This one belonged to Rodney now.

You bed stealing little...

You bed stealing little…

 

The Ojigi’s Up Part 2: Dogs and Monkeys

So where am I now?

How far gone am I?

Well evidently I’m at the stage of ojigi-ing to strangers on the tube, I also accidently said sumimasen (excuse me) to a group of people earlier that day as I made my way through a crowded corridor at Paddington station. Fortunately I rather mumbled it and beyond relaying my embarrassment to my friend who was with me at the time I doubt anyone else was the wiser.

But, Japanese is there now, firmly locked into my head for at least as long as I live here and that is beginning to have other side effects beyond excessive bilingual politeness.

Because not only is it locked in; it wants to get out.

It wants to show off. Or I do. Frankly I’m not sure where to draw the line.

First of all there are natural trigger points for the language. It has in some way become automatic as the incident with the inadvertent sumimasen-ing demonstrates. If I’m thanking someone at a shop 99% of the year I’m saying doumo (thanks) or arigatou (thanks) and if I happen to be in Kyoto well I’m saying okini (thanks for saying thanks). Ta very much is generally no longer on the menu. It’s on the specials board but only makes an appearance around Christmas time. It’s a seasonal specialty if you will and makes about as much sense to the Japanese as the idea that Yorkshire pudding is not a dessert.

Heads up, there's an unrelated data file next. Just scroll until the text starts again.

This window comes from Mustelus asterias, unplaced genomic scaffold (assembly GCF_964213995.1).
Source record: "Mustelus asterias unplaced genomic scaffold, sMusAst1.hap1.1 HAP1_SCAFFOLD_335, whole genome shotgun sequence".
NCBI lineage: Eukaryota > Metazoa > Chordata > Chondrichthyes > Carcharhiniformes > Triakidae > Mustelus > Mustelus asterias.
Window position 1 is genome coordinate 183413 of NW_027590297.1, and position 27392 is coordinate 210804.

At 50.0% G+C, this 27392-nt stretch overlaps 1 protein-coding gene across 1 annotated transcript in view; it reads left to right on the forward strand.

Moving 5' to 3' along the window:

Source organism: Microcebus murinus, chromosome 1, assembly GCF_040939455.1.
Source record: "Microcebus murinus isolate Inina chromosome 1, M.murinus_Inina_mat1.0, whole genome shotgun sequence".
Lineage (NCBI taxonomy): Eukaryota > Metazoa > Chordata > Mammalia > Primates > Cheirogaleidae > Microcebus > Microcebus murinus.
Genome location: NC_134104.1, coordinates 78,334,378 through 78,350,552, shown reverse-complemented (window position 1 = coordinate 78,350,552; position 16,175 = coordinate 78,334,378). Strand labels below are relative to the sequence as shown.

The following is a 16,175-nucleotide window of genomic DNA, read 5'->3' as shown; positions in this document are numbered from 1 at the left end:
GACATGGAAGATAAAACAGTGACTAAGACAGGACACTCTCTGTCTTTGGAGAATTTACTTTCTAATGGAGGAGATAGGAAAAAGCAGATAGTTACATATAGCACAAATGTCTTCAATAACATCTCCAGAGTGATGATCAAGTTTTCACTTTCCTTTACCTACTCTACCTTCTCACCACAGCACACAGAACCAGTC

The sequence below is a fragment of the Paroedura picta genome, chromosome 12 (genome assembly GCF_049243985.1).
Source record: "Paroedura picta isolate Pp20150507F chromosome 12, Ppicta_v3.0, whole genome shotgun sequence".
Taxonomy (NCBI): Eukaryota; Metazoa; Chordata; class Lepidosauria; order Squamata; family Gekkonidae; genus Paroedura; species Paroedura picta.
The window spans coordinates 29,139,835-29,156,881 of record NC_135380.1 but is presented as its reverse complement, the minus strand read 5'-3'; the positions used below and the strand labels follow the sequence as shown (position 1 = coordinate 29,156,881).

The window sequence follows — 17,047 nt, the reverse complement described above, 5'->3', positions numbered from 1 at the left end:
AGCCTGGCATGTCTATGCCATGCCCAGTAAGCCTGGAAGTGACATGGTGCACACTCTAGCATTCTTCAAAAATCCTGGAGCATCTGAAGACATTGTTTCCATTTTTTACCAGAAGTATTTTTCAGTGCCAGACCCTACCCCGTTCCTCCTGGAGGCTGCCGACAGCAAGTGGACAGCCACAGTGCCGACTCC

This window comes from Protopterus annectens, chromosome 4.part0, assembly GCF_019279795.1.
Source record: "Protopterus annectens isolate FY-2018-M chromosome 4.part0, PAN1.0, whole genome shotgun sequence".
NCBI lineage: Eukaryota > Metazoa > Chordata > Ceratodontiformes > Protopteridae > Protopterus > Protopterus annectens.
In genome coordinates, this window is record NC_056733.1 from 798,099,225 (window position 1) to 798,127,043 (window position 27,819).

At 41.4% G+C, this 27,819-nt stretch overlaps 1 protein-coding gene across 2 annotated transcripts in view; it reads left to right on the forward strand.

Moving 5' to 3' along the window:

Home sweet... wait I am in King's Cross, right? Great, like I wasn't confused enough.

Home sweet… wait I am in King’s Cross, right? Great, like I wasn’t confused enough.

Then there are the moments where a Japanese word would actually work far better than an English word.

Natsukashii which translates as nostalgia or ahh that takes me back works far better in Japanese and conveys a multitude of feelings in a tenth of the time it takes in English.

Genki which means how are you? Is not only the question, it’s the answer. The how are you? exchange boiled down to two words.

Also it can be used to describe a hyperactive kid, a naturally energetic person and a person surprisingly energetic for their age too.

Japanese; more in common with a swiss army knife than a katana.

Then there’s KY. It’s short for kuuki yomenai and directly translates as can’t read atmosphere. I’m sure you know these kinds of people; most of us at some point are one after all. But as short hand for your socially useless mate or relative it’s a real time saver and compares favourably to, “Him? Yeah, he’s lovely when you get to know him…no, I know he seems like a dick now but…”

So there you have just a sliver of what’s going through my head as I walk around my hometown. A constant but rather patchy subtitling system throwing up possible alternatives that fulfill the criteria of being better than the more common term but then rather falls down on the fact that you are the only person within god knows how many square miles who has any idea what you’re saying.